UCL Discovery
UCL home » Library Services » Electronic resources » UCL Discovery

Nitric oxide and hippocampal synaptic plasticity.

Hopper, R.A.; (2006) Nitric oxide and hippocampal synaptic plasticity. Doctoral thesis , University of London. Green open access

[img] PDF
U592051.pdf

Download (25MB)

Abstract

Nitric oxide (NO) functions widely as a signalling molecule in the brain and has been implicated in several types of synaptic plasticity, including NMDA receptor-dependent long-term potentiation (LTP) in the hippocampus. The precise role played by NO in this and related phenomena is uncertain and the aim of my research was to explore this question. The principal receptor for NO possesses guanylyl cyclase activity, so that NO binding results in cGMP formation. NO has also been claimed to modify thiol residues (S'-nitrosation) and, through this mechanism, exert a negative feedback on NMDA receptors. Tests of this hypothesis were conducted by recording NMDA receptor-mediated field excitatory postsynaptic potentials in the CA1 region of rat hippocampal slices. Neither manipulation of endogenous NO levels nor application of exogenous NO had any effect. The reported inhibition of synaptic NMDA receptor function when NO is released by UV light from a caged derivative was confirmed, but a similar result was obtained using a combination of exogenous NO and UV light, casting doubt on the physiological relevance this effect. There has been debate over the isoform of NO synthase (endothelial, neuronal, or both) needed for hippocampal LTP and it has been suggested that LTP requires not only a phasic NO signal associated with tetanic stimulation but also a tonic level of NO. cGMP measurements in hippocampal slices indicated that endothelial NO synthase was largely responsible for the basal NO tone, and that T-type voltage-gated calcium channels may elicit the steady output of NO, presumably from endothelial cells. Electrophysiological tests conducted in CA1 found a deficit in LTP both in eNOS-deficient mice and in wild type mice subjected to selective nNOS inhibition. The results indicate that both isoforms of NO synthase participate in LTP but may perform distinct roles.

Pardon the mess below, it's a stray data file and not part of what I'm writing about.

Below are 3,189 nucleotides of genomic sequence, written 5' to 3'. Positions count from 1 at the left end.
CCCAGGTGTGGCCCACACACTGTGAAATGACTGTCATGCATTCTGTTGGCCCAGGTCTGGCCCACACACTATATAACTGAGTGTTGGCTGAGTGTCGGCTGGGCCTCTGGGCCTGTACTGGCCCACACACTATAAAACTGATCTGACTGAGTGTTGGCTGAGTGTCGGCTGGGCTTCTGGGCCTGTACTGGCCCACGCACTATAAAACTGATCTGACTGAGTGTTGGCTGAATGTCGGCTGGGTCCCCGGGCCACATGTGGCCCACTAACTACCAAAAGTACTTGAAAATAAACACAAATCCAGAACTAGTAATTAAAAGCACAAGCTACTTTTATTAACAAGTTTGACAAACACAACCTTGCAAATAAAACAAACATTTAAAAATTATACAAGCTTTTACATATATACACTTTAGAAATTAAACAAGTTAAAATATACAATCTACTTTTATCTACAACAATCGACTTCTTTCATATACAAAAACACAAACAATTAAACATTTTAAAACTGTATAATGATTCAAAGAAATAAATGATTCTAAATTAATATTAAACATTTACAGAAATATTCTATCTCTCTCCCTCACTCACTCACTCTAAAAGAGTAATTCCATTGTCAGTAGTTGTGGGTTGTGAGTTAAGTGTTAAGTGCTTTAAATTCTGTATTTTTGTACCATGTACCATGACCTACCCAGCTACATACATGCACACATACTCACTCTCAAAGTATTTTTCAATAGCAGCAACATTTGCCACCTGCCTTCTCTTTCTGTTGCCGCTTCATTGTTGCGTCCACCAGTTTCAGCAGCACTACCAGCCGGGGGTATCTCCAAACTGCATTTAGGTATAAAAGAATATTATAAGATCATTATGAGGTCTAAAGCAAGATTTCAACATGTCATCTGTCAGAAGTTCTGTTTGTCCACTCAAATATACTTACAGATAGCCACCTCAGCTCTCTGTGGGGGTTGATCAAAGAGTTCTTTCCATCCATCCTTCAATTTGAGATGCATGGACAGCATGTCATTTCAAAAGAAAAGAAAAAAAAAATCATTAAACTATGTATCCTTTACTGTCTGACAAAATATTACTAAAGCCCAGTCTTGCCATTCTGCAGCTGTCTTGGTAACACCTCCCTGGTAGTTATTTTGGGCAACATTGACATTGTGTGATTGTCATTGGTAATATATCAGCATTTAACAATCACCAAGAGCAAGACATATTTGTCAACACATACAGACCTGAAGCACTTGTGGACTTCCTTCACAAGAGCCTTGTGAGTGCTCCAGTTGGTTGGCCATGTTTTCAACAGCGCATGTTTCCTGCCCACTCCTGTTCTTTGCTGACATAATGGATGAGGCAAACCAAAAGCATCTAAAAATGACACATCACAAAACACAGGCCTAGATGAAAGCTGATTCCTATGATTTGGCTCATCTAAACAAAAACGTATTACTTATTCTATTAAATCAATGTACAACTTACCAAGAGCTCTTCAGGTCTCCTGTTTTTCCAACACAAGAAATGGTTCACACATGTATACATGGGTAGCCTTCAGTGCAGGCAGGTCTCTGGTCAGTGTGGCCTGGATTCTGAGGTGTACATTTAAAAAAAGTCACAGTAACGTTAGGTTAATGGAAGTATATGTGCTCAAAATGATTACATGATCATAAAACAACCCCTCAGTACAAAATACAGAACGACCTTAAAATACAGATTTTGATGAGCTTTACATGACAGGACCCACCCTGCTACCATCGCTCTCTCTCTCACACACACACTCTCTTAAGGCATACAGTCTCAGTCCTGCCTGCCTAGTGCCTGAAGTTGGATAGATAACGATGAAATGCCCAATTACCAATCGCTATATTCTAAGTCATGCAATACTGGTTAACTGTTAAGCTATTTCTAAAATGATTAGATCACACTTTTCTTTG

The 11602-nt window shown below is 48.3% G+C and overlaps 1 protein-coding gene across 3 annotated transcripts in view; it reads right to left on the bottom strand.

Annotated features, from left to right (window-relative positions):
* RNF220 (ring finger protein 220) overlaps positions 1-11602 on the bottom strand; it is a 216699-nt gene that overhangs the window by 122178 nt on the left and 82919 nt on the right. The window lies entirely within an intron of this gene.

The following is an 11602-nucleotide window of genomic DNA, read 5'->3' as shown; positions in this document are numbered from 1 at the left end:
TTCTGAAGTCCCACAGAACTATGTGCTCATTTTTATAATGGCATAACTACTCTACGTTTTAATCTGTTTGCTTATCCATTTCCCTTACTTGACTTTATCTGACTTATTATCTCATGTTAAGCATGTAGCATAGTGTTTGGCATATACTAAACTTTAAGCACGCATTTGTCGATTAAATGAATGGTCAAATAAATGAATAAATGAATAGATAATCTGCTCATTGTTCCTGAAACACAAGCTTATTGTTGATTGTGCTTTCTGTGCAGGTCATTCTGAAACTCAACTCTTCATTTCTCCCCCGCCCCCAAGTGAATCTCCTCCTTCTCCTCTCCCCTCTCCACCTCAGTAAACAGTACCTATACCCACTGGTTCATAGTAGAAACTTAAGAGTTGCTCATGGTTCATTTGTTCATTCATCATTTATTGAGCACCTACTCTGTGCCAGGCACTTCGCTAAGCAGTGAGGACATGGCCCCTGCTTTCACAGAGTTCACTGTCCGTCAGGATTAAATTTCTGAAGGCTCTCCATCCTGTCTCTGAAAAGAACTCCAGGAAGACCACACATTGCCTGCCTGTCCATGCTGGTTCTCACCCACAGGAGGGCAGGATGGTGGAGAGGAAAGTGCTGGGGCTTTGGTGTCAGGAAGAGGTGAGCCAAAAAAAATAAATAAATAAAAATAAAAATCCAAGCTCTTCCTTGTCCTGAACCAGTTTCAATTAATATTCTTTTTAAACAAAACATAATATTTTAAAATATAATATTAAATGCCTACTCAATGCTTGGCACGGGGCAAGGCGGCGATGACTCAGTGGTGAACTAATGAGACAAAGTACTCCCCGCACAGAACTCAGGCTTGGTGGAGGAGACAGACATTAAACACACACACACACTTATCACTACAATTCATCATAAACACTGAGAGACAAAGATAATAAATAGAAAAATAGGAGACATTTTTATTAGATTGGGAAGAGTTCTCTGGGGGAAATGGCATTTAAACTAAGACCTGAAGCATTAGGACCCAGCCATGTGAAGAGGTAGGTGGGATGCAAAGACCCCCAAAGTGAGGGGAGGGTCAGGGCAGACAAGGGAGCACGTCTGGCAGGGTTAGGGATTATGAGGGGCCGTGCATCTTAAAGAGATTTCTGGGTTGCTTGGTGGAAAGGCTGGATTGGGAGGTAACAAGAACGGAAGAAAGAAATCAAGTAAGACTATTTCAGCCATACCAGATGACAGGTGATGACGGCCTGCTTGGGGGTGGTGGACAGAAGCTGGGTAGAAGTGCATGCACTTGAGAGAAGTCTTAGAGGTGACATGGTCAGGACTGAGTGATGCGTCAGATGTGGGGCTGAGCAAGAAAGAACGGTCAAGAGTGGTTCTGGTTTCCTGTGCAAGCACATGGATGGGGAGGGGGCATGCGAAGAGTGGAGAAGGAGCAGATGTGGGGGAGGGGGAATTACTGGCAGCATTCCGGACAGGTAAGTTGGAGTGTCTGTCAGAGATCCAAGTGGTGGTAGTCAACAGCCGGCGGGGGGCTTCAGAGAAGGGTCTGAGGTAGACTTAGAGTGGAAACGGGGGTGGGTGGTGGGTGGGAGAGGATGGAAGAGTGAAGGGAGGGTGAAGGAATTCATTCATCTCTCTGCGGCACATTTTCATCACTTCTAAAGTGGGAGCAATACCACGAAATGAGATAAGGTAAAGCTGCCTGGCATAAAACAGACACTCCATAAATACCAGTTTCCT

Type: Thesis (Doctoral)
Title: Nitric oxide and hippocampal synaptic plasticity.
Identifier: PQ ETD:592051
Open access status: An open access version is available from UCL Discovery
Language: English
Additional information: Thesis digitised by ProQuest. Third party copyright material has been removed from the ethesis
UCL classification: UCL > Provost and Vice Provost Offices > School of Life and Medical Sciences > Faculty of Medical Sciences > Div of Medicine > Wolfson Inst for Biomedical Research
URI: https://discovery.ucl.ac.uk/id/eprint/1444742
Downloads since deposit
116Downloads
Download activity - last month
Download activity - last 12 months
Downloads by country - last 12 months

Archive Staff Only

View Item View Item